Association of HMOX1 gene promoter polymorphisms with hyperbilirubinemia in the early neonatal period

Yoshinori Katayama, Tomoyuki Yokota, Hui Zhao, Ronald J. Wong, David K. Stevenson, Mariko Taniguchi-Ikeda, Hajime Nakamura, Kazumoto Iijima, Ichiro Morioka

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16 Citations (Scopus)


Background Heme oxygenase (HO) is the rate-limiting enzyme in the heme degradation pathway that produces bilirubin. The promoter region of human heme oxygenase-1 (HMOX1) contains a polymorphic (GT)n repeat that can regulate gene expression. Here, we investigated the association of (GT)n repeat length in the HMOX1 promoter region with neonatal hyperbilirubinemia in a population of Japanese term neonates. Methods Using polymerase chain reaction and fragment analysis, we determined the number of (GT)n repeats in 149 Japanese neonates. To omit the effects of the G71R mutation in uridine diphosphoglucuronosyltransferase on hyperbilirubinemia, we excluded 41 neonates with the G71R mutation. As a result, 25 neonates with hyperbilirubinemia and 83 non-hyperbilirubinemic controls were included in this prospective case-control study. Allele and genotype frequencies of (GT)n repeats in the HMOX1 gene were compared between hyperbilirubinemic and non-hyperbilirubinemic control neonates. Results The prevalence of short alleles (<22 (GT)n repeats) was significantly higher in hyperbilirubinemic than in control neonates (18% vs 7%, P = 0.015). Hyperbilirubinemia was more frequent in homozygous or heterozygous short allele carriers than control neonates (28% vs 11%, respectively, P = 0.03). Possession of short alleles was significantly associated with the development of neonatal hyperbilirubinemia (OR, 3.1; 95%CI: 1.03-9.53). Conclusions Infants carrying short alleles (<22 (GT)n repeats) in the HMOX1 gene promoter region appear to be at a higher risk for developing neonatal hyperbilirubinemia.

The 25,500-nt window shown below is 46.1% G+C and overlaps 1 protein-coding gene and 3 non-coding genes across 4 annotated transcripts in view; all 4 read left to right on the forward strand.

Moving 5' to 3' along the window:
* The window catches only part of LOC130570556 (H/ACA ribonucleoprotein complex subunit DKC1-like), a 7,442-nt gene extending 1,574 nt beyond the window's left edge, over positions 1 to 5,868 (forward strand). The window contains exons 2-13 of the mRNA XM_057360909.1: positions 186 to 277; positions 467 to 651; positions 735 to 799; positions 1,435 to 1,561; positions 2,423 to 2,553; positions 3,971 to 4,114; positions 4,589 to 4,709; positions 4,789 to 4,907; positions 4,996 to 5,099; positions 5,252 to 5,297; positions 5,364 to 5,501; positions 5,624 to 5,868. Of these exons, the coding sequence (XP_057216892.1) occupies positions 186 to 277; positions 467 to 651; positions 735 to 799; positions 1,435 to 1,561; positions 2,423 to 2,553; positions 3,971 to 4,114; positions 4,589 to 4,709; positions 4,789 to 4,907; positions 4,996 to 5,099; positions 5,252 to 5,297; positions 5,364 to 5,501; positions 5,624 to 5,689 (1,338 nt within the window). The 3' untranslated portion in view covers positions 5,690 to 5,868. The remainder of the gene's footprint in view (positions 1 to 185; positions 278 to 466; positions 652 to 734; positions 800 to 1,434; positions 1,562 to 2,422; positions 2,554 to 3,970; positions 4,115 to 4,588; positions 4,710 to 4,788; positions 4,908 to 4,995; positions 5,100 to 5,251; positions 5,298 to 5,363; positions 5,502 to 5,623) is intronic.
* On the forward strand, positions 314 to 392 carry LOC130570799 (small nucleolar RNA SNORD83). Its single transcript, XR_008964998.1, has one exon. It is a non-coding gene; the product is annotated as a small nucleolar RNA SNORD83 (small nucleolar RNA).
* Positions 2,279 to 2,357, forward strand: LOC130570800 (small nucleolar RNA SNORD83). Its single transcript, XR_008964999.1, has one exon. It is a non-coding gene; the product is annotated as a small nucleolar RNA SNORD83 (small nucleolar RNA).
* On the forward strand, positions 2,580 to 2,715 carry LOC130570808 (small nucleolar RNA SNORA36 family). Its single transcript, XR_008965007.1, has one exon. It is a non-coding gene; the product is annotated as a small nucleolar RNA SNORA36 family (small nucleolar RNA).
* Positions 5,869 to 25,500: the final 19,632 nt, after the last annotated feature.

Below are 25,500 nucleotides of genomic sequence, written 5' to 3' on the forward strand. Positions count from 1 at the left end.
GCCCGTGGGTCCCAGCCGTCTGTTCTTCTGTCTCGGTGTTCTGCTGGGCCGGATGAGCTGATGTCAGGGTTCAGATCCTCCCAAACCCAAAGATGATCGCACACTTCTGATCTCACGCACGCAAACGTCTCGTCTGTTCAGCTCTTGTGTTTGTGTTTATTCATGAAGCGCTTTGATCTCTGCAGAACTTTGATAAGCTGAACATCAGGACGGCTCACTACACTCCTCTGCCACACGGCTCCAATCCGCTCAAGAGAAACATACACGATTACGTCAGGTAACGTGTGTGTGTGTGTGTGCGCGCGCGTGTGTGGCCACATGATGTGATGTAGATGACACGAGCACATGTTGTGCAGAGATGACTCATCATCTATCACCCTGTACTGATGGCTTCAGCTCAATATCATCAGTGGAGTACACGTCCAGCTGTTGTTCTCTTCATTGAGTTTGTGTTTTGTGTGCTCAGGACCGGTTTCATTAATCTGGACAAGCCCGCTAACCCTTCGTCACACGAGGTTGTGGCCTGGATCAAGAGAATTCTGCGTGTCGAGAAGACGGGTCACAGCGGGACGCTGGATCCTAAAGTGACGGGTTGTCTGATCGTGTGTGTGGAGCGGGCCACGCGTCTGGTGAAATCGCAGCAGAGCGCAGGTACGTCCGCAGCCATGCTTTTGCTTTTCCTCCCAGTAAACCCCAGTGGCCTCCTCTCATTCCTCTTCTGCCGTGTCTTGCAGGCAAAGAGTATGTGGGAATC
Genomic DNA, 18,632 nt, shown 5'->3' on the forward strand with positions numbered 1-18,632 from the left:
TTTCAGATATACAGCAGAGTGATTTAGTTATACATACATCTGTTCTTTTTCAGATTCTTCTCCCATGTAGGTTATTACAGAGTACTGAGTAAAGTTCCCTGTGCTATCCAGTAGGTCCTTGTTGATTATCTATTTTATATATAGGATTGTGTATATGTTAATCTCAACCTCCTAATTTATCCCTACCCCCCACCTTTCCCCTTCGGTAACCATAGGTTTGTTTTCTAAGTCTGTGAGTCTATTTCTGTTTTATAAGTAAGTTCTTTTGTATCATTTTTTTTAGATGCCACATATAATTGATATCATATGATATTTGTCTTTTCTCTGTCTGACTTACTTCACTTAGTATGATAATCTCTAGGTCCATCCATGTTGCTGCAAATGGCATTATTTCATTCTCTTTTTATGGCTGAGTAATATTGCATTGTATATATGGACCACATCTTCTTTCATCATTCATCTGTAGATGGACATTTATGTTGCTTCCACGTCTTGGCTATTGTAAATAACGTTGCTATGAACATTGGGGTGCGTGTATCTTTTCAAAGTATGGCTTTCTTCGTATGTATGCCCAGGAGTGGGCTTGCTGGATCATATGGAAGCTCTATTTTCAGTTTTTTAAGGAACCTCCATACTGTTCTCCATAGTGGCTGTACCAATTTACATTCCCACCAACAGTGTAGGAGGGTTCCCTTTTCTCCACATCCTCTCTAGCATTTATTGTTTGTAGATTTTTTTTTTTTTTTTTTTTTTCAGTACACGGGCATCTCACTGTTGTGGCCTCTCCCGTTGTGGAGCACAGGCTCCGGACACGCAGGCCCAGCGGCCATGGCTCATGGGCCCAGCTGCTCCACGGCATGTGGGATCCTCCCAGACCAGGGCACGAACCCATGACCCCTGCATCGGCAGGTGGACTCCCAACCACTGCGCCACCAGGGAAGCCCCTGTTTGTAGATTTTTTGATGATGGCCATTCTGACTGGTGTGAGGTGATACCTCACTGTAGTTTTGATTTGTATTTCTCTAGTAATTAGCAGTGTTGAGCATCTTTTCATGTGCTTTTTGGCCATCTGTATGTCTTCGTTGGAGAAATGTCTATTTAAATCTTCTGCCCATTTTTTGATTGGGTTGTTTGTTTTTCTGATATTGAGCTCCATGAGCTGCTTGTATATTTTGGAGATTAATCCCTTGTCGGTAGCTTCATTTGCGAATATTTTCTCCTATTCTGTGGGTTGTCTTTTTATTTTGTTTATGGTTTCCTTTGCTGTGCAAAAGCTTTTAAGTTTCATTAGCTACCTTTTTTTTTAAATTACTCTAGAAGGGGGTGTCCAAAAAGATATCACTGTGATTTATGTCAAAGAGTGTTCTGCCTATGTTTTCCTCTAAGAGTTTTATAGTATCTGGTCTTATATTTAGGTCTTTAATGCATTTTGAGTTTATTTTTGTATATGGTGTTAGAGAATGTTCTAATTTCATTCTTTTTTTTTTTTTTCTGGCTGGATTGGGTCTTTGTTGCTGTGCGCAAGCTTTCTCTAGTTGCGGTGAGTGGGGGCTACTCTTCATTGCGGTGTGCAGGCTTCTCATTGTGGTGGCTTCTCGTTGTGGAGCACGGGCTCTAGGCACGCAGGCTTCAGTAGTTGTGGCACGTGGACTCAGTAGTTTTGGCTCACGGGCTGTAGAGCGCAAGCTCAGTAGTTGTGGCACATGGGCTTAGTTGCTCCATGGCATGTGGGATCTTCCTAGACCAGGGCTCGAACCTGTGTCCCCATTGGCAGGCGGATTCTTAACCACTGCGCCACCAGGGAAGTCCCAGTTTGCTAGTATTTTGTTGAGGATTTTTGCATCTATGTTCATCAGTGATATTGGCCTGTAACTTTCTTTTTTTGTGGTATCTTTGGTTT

Original languageEnglish
Pages (from-to)645-649
Number of pages5
JournalPediatrics International
Issue number4
Publication statusPublished - 01-08-2015
Externally publishedYes

All Science Journal Classification (ASJC) codes

  • Pediatrics, Perinatology, and Child Health


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